Two GRRH partners, Michael Rikon and M. Robert Goldstein, recently published an article in the New York Law Journal titled “Condemnors Behaving Badly.” The focus of the article is on one bad-faith practice often utilized by condemnors in New York: making a pre-vesting offer (as required by law), and then when this offer is rejected as full compensation, filing another appraisal for a lower amount. This is a problem for the claimant because the claimant is being punished for asserting its constitutional right to just compensation. This coercive practice is prohibited by law. Additionally, the trial court does not know of the other and higher appraisal, and it cannot be used for impeachment unless the state’s appraiser at trial wrote the earlier higher appraisal. Nor can it be introduced into evidence. The condemnor will often argue that the higher appraisal is protected from discovery because it was used for settlement purposes, although one New York court has found otherwise, ruling the higher appraisal an admission against interest. Cronk v State of New York, 100 Misc2d 680 (Ct. Cls. 1979).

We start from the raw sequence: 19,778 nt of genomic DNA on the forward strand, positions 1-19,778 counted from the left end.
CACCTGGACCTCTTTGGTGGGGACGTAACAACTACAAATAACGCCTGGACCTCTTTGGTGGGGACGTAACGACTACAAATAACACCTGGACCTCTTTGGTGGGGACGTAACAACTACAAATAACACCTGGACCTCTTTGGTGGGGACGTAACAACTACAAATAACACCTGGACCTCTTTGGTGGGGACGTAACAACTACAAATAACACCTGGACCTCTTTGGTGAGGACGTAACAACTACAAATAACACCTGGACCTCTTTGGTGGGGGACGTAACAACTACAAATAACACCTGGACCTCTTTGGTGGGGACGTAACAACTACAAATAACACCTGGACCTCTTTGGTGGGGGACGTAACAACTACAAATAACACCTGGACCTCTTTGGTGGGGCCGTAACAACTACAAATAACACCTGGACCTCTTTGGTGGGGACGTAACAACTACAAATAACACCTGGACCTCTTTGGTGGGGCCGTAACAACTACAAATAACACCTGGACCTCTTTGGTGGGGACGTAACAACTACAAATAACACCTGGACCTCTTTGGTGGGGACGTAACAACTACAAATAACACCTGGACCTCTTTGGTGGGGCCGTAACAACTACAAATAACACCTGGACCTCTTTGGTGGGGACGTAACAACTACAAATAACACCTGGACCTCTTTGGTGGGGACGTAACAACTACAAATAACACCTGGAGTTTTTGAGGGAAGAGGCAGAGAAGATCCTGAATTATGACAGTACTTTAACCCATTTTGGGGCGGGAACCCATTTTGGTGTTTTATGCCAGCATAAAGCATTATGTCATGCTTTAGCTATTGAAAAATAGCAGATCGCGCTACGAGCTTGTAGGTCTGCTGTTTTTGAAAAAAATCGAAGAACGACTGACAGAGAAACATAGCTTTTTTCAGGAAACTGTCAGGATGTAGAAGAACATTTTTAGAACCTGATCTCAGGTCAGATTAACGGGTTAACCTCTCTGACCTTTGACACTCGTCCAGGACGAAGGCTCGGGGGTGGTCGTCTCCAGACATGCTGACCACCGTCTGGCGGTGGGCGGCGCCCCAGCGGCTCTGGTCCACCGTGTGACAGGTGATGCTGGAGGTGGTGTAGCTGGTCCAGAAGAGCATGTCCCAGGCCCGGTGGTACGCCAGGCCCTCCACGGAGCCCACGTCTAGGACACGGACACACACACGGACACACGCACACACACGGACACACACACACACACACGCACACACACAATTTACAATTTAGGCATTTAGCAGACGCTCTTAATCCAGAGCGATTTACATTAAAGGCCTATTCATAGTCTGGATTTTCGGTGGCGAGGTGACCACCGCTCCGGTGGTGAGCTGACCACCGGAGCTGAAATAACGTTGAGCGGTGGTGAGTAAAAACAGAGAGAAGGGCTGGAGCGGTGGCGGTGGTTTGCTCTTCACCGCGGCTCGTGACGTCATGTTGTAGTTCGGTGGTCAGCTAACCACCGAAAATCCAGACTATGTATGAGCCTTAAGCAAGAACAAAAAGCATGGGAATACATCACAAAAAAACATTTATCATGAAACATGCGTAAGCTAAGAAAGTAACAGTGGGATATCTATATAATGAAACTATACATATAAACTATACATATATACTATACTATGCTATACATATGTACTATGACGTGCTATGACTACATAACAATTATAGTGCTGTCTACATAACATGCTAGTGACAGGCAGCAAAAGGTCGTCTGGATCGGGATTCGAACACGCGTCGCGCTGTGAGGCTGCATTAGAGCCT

Other jurisdictions do not allow this unfair practice. New Jersey courts hold that once a condemnor makes an offer of just compensation, it is judicially estopped from taking a different position at trial and is not permitted to urge that the property was worth less than this amount. Michigan takes a similar approach.
In the article, GRRH urges the need for legislation to stop this improper practice. Indeed, the prejudicial effect of this practice is not limited to trial. EDPL Sec. 701 allows for additional allowances to be awarded to a claimant whose final award was substantially in excess of the state’s earliest valuation. However, sec. 701 is judged not by the trial appraisal but by comparison with the pre-vesting offer.
Other problematic practices by condemnors are highlighted in the article, including the deposit of the advance payment in the comptrollers account to prevent the accrual of the 9% statutory interest, as well as the increased abuse of discovery in recent cases.
The full article can be accessed by clicking here.